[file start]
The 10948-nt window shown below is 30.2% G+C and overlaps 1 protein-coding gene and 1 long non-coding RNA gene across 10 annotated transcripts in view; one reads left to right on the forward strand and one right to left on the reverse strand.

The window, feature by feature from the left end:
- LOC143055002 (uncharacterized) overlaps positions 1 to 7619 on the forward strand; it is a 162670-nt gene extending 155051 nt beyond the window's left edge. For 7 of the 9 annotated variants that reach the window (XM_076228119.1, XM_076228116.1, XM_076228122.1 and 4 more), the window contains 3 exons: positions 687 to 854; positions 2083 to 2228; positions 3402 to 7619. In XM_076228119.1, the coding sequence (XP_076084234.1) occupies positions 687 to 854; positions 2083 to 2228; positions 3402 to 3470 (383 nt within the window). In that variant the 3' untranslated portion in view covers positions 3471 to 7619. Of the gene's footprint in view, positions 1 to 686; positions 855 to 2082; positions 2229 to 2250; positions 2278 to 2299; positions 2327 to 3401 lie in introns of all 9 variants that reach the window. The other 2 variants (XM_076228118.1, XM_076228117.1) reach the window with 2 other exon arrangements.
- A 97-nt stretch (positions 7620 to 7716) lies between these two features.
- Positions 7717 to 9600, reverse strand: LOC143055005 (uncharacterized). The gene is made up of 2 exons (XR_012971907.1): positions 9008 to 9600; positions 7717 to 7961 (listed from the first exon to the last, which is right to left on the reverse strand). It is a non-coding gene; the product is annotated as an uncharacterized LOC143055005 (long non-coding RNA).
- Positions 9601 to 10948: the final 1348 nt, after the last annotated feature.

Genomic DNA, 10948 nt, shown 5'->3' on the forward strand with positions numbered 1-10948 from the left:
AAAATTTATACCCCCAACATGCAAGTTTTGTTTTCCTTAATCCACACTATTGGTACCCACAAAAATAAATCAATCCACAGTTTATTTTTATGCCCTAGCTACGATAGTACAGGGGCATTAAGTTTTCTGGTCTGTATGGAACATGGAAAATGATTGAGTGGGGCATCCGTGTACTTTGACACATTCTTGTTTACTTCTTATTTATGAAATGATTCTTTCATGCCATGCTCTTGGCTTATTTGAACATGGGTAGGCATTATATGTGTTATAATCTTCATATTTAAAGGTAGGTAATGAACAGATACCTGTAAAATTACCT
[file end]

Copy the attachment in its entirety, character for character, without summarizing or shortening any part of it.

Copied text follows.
The 10948-nt window shown below is 30.2% G+C and overlaps 1 protein-coding gene and 1 long non-coding RNA gene across 10 annotated transcripts in view; one reads left to right on the forward strand and one right to left on the reverse strand.

The window, feature by feature from the left end:
- LOC143055002 (uncharacterized) overlaps positions 1 to 7619 on the forward strand; it is a 162670-nt gene extending 155051 nt beyond the window's left edge. For 7 of the 9 annotated variants that reach the window (XM_076228119.1, XM_076228116.1, XM_076228122.1 and 4 more), the window contains 3 exons: positions 687 to 854; positions 2083 to 2228; positions 3402 to 7619. In XM_076228119.1, the coding sequence (XP_076084234.1) occupies positions 687 to 854; positions 2083 to 2228; positions 3402 to 3470 (383 nt within the window). In that variant the 3' untranslated portion in view covers positions 3471 to 7619. Of the gene's footprint in view, positions 1 to 686; positions 855 to 2082; positions 2229 to 2250; positions 2278 to 2299; positions 2327 to 3401 lie in introns of all 9 variants that reach the window. The other 2 variants (XM_076228118.1, XM_076228117.1) reach the window with 2 other exon arrangements.
- A 97-nt stretch (positions 7620 to 7716) lies between these two features.
- Positions 7717 to 9600, reverse strand: LOC143055005 (uncharacterized). The gene is made up of 2 exons (XR_012971907.1): positions 9008 to 9600; positions 7717 to 7961 (listed from the first exon to the last, which is right to left on the reverse strand). It is a non-coding gene; the product is annotated as an uncharacterized LOC143055005 (long non-coding RNA).
- Positions 9601 to 10948: the final 1348 nt, after the last annotated feature.

Genomic DNA, 10948 nt, shown 5'->3' on the forward strand with positions numbered 1-10948 from the left:
AAAATTTATACCCCCAACATGCAAGTTTTGTTTTCCTTAATCCACACTATTGGTACCCACAAAAATAAATCAATCCACAGTTTATTTTTATGCCCTAGCTACGATAGTACAGGGGCATTAAGTTTTCTGGTCTGTATGGAACATGGAAAATGATTGAGTGGGGCATCCGTGTACTTTGACACATTCTTGTTTACTTCTTATTTATGAAATGATTCTTTCATGCCATGCTCTTGGCTTATTTGAACATGGGTAGGCATTATATGTGTTATAATCTTCATATTTAAAGGTAGGTAATGAACAGATACCTGTAAAATTACCT